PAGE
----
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Topic: Stone Tower TR< Next Oldest | Next Newest >
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PostIcon Posted on: Mar. 31 2013, 9:55 am  Skip to the next post in this topic. Ignore posts   QUOTE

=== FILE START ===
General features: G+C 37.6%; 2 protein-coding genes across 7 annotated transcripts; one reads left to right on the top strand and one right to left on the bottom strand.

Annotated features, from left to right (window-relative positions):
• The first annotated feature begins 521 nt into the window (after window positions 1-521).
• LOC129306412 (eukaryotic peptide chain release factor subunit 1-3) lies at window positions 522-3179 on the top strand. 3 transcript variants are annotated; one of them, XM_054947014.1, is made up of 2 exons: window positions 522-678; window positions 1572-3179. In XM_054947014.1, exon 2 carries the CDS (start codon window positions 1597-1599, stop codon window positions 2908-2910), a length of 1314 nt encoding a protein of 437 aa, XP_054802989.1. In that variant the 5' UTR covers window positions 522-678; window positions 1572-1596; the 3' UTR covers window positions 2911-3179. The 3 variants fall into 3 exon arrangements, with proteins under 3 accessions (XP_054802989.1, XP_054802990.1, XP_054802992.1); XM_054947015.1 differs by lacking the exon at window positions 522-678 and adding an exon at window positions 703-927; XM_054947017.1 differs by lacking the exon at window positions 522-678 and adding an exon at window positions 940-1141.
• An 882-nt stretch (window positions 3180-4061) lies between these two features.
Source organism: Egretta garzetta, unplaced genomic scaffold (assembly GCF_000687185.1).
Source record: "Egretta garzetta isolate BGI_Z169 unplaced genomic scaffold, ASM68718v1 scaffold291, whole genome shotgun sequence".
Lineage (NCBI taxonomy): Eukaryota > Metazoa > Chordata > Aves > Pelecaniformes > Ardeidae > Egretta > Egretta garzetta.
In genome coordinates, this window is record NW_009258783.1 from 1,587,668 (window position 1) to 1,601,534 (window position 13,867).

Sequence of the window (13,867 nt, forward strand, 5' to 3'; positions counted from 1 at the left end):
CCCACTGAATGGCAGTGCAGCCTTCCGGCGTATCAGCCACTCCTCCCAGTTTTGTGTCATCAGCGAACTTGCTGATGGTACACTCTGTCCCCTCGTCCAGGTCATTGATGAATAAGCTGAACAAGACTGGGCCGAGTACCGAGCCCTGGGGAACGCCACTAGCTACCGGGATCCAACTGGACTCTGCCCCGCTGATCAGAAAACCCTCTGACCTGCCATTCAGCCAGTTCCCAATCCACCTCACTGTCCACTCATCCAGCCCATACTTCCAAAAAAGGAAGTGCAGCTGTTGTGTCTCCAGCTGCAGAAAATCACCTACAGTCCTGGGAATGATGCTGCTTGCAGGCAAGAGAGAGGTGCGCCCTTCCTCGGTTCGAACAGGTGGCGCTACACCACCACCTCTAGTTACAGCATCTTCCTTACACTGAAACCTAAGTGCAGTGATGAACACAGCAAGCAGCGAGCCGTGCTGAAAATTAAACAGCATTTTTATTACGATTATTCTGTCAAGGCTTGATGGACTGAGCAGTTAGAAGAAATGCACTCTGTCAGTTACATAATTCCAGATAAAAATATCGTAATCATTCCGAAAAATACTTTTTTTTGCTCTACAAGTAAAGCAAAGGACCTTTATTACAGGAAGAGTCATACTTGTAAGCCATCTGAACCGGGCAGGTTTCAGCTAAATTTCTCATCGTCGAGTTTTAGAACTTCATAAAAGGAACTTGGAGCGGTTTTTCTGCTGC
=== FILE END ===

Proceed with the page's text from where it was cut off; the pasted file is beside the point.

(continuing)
03/30/13, Stone Tower Loop: I was joined by Sixteen Penny, the Mad Hatter, the Traveling Gnome, Wooly Bully and Andre the Giant. Apparently we chose opening day of trout season to do this hike. I know we passed a minimum of 500 parked vehicles on the way to the trailhead. Although folks were still fishing in the creek above the reservoir things had thinned out enough that finding a place to park on the shoulder wasn't an issue. We got started around 10:00. We were met with a challenge almost immediately as the creek was flowing over most of the stones in the rock bridge. We all made it across each with varying degrees of success/failure. The hike through the dense hemlock forest was excellent. There were about a dozen blowdowns between the creek crossing and the turnoff to begin the steep climb but these were all "step overs". The climb to the top was as I remembered it but I was thankful it was cooler than when I did it last. The last surge up the talus slope was the hardest but we all made it in one piece to the old haul road that takes you to the first of several vestiges of the mountain's industrial history, the Stone Tower. As we hiked along we met a hiker coming from the other direction. It was none other than Hossier from the Backpacker.com forums. We chatted for a couple of minutes before moving on. I was last here in the summer of 2011. I swear the cracks in the tower have gotten wider and more stone has fallen out, further weakening the structure. I don't think it will be too long before the entire thing comes down. We took an extended break here as we talked about the coal mining industry of the late 1800s. The next three miles was an easy jaunt. We stopped for lunch when we hit the AT at the Yellow Springs ghost town. I find it a real pity that campers had wrecked the crude stone foundations of the shacks to make fire rings and stone furniture, especially where camping is supposed to be illegal. I had to find the old well that Hossier told me about to convince the group that this was indeed once a town. We quickly covered the 2.1 miles of the AT and then headed off to make the prerequisite foray to visit the General. Although it hasn't moved an inch since it's demise you can find parts of it along the trail. I sense that thoughtless hikers thought they would take a souvenir home with them only to find out that in a very few short steps that the steel valve cover of a diesel engine gets pretty heavy very quickly. (Folks, please leave the pieces of antiquity where you find them! A digital photo is much easier to carry and doesn't make a mess on the fire place mantle.) The climb back up to the crest of Stony Mountain was difficult but the real fun was to be the long, steep, unrelenting descent down its northern face. Before we proceeded we followed the yellow-blazed trail, the one I couldn't find last year out to a nice vista. For some reason, I got it in my head that the view would be to the north and west but it's not. It's looking north and east with the foremost ridges of Sharp, Second and Blue Mountains. Swatara Gap is easily distinguishable. After taking a few photos we returned to the chore at hand, getting down off of this mountain. It was not an easy task. I was in the back of the pack as usual. As we neared the bottom of the talus slope I had to climb over a fallen tree. All of a sudden I had the greatest burning sensation in my left thigh ... the mother of all Charlie horses. I had to force myself over the log. I leaned against it as I slowly stretched my leg, then tried to put weight on it. I was never so happy to see that old haul road that meant a more gradual and easy descent. We crossed the creek, this time not caring all that much if we got our feet wet as we all had a change of footwear back at the cars. When I got home I took ample amounts of vitamin I, liquid pain killer and a nice hot shower to ease the pain in my thigh. As I type this the day after I can say that I think my thigh will be OK.